Wall Street Needs to Pay Its Fair Share in Taxes. Here's How.

Whether people are bitcoin ostaminen, investing in stocks or investing in property, everyone has to pay taxes on top of these investments. If you are wanting to invest your money in new things then take a look at this Bitcoin Revolution review because it might be the perfect app to help boost your investment portfolio. Independent investors understand this and take the best investment route that will leave them with minimal taxes at the end. However, investors on Wall Street do everything they can to avoid paying taxes and there are far too many loopholes they can exploit. There are many inequities in our tax system, but here’s one that should really command the attention of a country still reeling from the aftershocks of the financial crisis and bank bailouts: the “financial services industry,” as it has come to be known, is badly undertaxed compared to other industries. While banks and financial companies reap more than 30 percent of the nation’s corporate profits, they pay only about 18 percent of corporate taxes and contribute less than 2 percent of total tax revenues, according to the Bureau of Economic Analysis and the International Monetary Fund.

As part of its broader budget plan, the Congressional Progressive Caucus is advancing a set of good ideas for leveling the playing field. In its “Better-Off Budget” blueprint, released today, the Progressive Caucus proposes:

  • A Wall Street speculation tax, also known as a financial transaction tax — a very small levy on the trading of stocks, derivatives and complex financial instruments;
  • A big-bank excise tax applied to the ten or so banks with assets of $500 billion of more; and
  • The sharp reduction of a subsidy arrangement in which banks receive so-called “dividends” (totaling more than $1.6 billion last year) from the Federal Reserve.

In addition to these ideas, which explicitly relate to the financial sector, the Progressive Caucus budget includes broader provisions that would have significant effects on Wall Street. Two that stand out are an end to the preferential tax treatment of capital gains (you can learn more about capital gains valuations here) and an enforceable $1 million-a-year limit on the tax deductibility of corporate executives’ paychecks.

The net effect would be to make the tax system fairer overall and make sure that Wall Street does more to help the country recover from an economic calamity that was largely its doing. Several of the Progressive Caucus’ proposals would also set better incentives for the financial sector itself. For accounting services similar to Ross & Partners, filing the likes of financial transaction taxes could prove profitable and increase the circulation of money.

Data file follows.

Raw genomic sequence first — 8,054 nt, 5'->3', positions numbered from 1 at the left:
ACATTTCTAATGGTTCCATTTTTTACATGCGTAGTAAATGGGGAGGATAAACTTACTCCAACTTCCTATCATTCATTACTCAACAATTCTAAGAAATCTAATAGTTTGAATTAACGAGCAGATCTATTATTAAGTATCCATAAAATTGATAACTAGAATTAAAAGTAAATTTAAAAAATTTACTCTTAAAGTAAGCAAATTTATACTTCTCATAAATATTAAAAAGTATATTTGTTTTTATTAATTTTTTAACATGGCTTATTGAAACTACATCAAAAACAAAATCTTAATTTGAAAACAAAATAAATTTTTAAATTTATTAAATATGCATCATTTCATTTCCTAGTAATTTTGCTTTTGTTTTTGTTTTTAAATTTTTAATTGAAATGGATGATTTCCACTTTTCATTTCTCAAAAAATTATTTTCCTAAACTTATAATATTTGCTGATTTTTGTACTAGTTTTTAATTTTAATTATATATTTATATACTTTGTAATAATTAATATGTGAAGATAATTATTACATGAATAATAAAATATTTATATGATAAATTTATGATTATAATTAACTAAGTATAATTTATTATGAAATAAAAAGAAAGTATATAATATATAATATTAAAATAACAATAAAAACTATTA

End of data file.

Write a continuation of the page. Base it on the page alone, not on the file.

A tax on the very largest banks could, along with other policies, help address the “too big to fail” problem and the unhealthy trend of increased concentration – and reduced competition – in the banking industry. A small transaction tax could help nudge the industry away from high-frequency trading and ultra-short-term speculation toward a longer-term investment outlook and practices with a clearer value to the society at large. (A new report released today by Public Citizen refutes one of the key arguments used by the financial industry to keep that idea off the table: the claim that ordinary investors would be hurt.)

These ideas, of course, comprise just a small part of the Progressive Caucus budget, which contains many proposals to improve tax fairness, address income inequality and spur investment in infrastructure and clean energy. But their inclusion is one sign of growing, and widening, support for the basic concept of getting Wall Street to assume more of the tax burden. The big bank tax, for example, is similar to one advocated by the Obama administration, and not so different from one embraced by House Ways and Means chairman Dave Camp, R-Mich. Camp’s tax-reform plan also includes a more limited version of the proposal to cap the deductibility of corporate pay. (On this count, Camp and the Progressive Caucus are both, in a sense, just trying to put teeth into a law that supposedly established a $1 million cap – 20 years ago!)

Several of the Progressive Caucus’ ideas are also the subject of stand-alone bills in the House, the Senate or both. Those bills include two different transaction tax bills – one co-authored by Rep. Peter DeFazio, D-Ore., and Sen. Tom Harkin, D-Iowa, and the other introduced by Rep. Keith Ellison, D-Minn. – and companion bills on the deductibility of executive pay introduced by Sens Jack Reed, D-R.I., and Richard Blumenthal, D-Conn., and Rep. Lloyd Doggett, D-Texas. Meanwhile, 11 European countries are moving ahead with their version of a financial transaction tax.

The Progressive Caucus has done the country a service by putting these worthy proposals on the table. They should be taken seriously.

– Jim Lardner

Originally published on USNews.com,